The Good, the Bad and the Ugly…and then some.

The Good

Remember that scene in American Beauty when the intense, borderline-creepy, documentarian-obsessed teen is showing his girlfriend a video of a plastic bag blowing in the wind, and marvels about how beautiful it is? He says: “… And I need to remember… Sometimes there’s so much beauty in the world I feel like I can’t take it, like my heart’s going to cave in.” As 2015 draws to a close, I had to rack my brain to remind myself of the beauty that remains in the world, and what positive permanence it brings to my own life, and even more so, our global citizenry.

New York Times posted their astonishing 2015 year in pictures, and the gallery begins with this statement: “This is the year of the great unraveling.” Most of the photos were tinged with some hopelessness, sadness. While I don’t want to be overly dramatic and pessimistic as we enter 2016, there were good things that happened, and that did matter, at least, to me. Here are a few that come to mind:

  • Ebola was essentially eradicated in West Africa. A miraculous feat considering some of those countries affected by the virus are still recovering from intense years of conflict. Although the death toll was significant, and apathy towards that toll was overrun with fear of containment and keeping it “over there”, there in the heart of darkness, things could have been much, much worse.
  • The United States, in all of her slow breakdown, had one gleaming light of hope for social justice and equity: The landmark Supreme Court decision to legalize same-sex marriage. One up for LGBTQ rights and equity in the eyes of the law. Sometimes, she can surprise…
  • Science continues to amaze me, and I hope the world appreciates what it brings. This summer, we pulled a Top Gun, and did a flyby of Pluto. While we may question whether that is a good use of resources, seeing this icy world, with its many moons and mountains, was pretty spectacular. The human body is also pretty amazing – we are learning more and more about the virtual organ called the microbiome that reminds us how little we know about our complicated selves. We also can thank science for gene editing (raising more ethical debates), a preliminarily effective Ebola vaccine, and the discovery of what may be the oldest known Homofossil, dating to 2.8 million years ago, in where else? Ethiopia, the mother land.
  • Bad politics come and go. Canada was in desperate need for a new Prime Minister and they got a younger, liberal, and more modern one. Nigeria had a fair, democratic election. Nations came together at least in spirit, to sign a climate change agreement in wracked Paris and new Sustainable Development Goals. While both global accords may not live up to their promised potential, which could be catastrophic but realistic, at least there was intention. I think we can call that progress.

pluto

The Bad

Later that night, i held an atlas in my lap, ran my fingers across the whole world and whispered, where does it hurt? It answered, everywhere everywhere everywhere. – What they did yesterday afternoon, Warsan Shire

Unravel it did. I reason we can officially concur that the United States is lost. I won’t even bring up the pending election of 2016, because that is just too depressing to think that this is the best that America has to offer. We have bigger catfish to fry. Social exclusion, disadvantage, and inequity have reared their ugly heads: guns, police brutality and mistrust, hatred of other races, religions, sexual preferences, and of women. And then there are drugs, religious ideology, and incarceration that all eat away at the fabric of “the American dream.” All sitting on a bed of poverty with a cherry on top. Lives matter, be they black, white or blue, and the only way to address this is through organized social change and a not-so-quiet revolution. As Martin Luther King said: “We cannot walk alone” but I think America has forgotten how to walk, to move one foot in front of the other.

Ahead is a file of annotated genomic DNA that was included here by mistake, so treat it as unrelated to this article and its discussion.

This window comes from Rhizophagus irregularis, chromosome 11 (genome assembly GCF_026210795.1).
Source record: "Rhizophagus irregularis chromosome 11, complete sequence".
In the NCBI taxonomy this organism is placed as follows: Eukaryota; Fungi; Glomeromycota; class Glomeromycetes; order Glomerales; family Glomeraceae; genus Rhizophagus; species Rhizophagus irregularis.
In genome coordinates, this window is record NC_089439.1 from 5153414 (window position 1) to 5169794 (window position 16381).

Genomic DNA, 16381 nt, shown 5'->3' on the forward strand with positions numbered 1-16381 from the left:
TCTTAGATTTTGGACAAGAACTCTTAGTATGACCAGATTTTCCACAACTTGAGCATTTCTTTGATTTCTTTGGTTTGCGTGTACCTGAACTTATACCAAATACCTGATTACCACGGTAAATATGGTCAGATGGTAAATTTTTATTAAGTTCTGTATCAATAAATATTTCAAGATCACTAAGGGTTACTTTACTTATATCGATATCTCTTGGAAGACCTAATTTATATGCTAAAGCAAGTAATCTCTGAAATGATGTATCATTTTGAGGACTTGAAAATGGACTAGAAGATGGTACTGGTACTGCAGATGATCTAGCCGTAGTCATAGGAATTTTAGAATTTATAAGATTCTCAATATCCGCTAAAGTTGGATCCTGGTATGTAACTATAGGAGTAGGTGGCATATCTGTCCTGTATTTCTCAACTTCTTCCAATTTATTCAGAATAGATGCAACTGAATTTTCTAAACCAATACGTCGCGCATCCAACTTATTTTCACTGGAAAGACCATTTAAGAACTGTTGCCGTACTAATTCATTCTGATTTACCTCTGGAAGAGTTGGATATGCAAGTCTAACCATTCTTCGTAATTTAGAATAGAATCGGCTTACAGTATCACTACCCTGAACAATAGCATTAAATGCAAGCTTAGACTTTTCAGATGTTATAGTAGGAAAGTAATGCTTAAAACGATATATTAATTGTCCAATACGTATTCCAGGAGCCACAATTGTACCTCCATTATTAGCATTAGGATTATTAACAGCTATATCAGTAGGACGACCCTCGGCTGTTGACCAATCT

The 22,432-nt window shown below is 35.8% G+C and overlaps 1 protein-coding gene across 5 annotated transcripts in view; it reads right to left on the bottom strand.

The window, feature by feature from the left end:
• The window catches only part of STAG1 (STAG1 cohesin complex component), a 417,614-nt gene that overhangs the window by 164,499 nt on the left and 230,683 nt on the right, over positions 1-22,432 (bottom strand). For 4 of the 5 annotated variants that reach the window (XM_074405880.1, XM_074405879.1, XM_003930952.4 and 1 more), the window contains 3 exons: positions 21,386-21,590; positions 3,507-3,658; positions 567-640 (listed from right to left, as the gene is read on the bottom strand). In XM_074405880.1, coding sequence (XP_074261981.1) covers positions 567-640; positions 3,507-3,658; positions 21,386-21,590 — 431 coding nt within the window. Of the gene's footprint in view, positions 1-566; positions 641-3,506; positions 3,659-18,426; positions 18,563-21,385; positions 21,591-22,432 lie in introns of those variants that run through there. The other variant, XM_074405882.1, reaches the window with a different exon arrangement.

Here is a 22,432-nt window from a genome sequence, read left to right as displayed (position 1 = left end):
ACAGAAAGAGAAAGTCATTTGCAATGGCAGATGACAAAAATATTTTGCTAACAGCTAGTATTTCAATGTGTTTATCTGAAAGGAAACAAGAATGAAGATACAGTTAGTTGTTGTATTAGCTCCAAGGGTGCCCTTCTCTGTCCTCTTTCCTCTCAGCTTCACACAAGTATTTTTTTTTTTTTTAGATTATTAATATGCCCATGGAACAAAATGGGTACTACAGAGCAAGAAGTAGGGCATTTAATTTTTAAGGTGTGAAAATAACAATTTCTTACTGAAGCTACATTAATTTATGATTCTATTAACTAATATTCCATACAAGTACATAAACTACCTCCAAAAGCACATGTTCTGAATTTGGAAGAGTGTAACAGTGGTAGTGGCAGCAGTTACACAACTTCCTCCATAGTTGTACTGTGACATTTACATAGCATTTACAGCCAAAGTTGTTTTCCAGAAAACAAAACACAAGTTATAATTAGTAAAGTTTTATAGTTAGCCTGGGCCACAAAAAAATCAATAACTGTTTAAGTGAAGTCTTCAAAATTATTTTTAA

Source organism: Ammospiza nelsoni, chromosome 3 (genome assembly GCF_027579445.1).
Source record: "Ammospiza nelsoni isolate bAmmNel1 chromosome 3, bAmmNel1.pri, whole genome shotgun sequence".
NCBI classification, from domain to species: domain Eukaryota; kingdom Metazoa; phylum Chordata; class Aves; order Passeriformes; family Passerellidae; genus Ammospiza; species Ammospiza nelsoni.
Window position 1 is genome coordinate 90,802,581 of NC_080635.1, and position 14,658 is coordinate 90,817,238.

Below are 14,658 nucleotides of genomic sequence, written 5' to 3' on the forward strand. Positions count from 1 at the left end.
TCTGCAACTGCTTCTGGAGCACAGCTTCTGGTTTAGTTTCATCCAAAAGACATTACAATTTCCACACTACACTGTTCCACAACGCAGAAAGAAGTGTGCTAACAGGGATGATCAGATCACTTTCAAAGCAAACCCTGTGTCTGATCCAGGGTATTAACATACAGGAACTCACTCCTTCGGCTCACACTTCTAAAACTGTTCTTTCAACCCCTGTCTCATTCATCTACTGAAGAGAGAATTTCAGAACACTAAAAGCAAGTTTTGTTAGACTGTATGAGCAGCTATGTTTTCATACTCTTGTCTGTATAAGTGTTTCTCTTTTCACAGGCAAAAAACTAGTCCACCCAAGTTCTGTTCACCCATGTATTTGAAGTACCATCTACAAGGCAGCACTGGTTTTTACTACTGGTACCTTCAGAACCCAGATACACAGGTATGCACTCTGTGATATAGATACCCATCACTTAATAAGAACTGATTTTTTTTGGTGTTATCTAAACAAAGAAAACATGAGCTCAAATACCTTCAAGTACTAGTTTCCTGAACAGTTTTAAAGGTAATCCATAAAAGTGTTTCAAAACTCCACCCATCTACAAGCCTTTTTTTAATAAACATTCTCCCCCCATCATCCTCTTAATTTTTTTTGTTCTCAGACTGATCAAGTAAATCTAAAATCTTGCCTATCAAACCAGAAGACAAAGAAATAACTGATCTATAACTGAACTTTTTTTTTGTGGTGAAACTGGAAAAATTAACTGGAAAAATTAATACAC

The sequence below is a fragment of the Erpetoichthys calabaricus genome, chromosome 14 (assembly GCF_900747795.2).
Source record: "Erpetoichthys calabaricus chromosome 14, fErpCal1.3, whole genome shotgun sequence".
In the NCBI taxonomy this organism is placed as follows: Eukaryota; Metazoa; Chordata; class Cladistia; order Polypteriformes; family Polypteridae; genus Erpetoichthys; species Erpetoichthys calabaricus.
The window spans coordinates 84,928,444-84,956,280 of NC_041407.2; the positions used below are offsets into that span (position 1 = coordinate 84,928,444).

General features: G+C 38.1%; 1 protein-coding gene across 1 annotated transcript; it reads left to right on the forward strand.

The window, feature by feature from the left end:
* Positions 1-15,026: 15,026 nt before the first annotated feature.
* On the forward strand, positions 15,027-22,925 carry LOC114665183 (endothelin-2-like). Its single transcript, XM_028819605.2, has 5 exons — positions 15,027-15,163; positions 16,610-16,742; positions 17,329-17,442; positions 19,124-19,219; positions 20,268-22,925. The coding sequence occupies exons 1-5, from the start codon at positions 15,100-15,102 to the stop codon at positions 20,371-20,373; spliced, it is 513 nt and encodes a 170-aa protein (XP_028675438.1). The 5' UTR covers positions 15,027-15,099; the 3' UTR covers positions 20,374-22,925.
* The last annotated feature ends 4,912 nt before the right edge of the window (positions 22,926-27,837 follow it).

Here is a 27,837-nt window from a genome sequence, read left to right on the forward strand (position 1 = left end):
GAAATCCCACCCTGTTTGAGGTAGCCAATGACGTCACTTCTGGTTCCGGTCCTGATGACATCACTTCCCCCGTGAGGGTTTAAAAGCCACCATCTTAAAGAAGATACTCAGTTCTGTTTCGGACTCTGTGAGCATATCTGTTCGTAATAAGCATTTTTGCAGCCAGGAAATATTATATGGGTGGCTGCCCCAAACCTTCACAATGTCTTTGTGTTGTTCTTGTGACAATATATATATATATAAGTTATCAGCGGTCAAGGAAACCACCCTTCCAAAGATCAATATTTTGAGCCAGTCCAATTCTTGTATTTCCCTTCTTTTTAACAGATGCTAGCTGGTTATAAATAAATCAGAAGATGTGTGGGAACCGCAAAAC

Our justice, health and food systems are the most strained. From my perspective, food is a lens through which to view the most important problems of society. And the future of food is a cause for concern: not enough of it, not the right kind, not equally accessible, and a lot thrown out. Diet-related non-communicable diseases, like heart disease and diabetes, along with obesity statistics are alarming. Blame it on salt, sugar and fat and our deceptive food environment. We have reached a tipping point on the scales, and on life span as well. We are in a free-fall, and this young generation will not live as long as my parents will live. And to think that it was food that did us in. Go figure. I recently wrote about the moral implications and obligations of achieving global food security and our decisions about what to eat can have profound societal impacts that are far reaching. Eating indeed is an ethical act. As Former Secretary of State Madeleine Albright wrote: “We all have a moral responsibility to do our part.”

Looking beyond the U.S., geopolitical conflicts and civil wars, terrorism, and refugees are some of the issues that stayed with us in the headlines. With climate disruption and variability, and more extreme and unpredictable weather events, we will witness more conflict over natural resources like food, water, and land. More war. More displaced, landless, and sometimes nationless refugees. We are no longer in a world of climate change. We are in a world of everything change.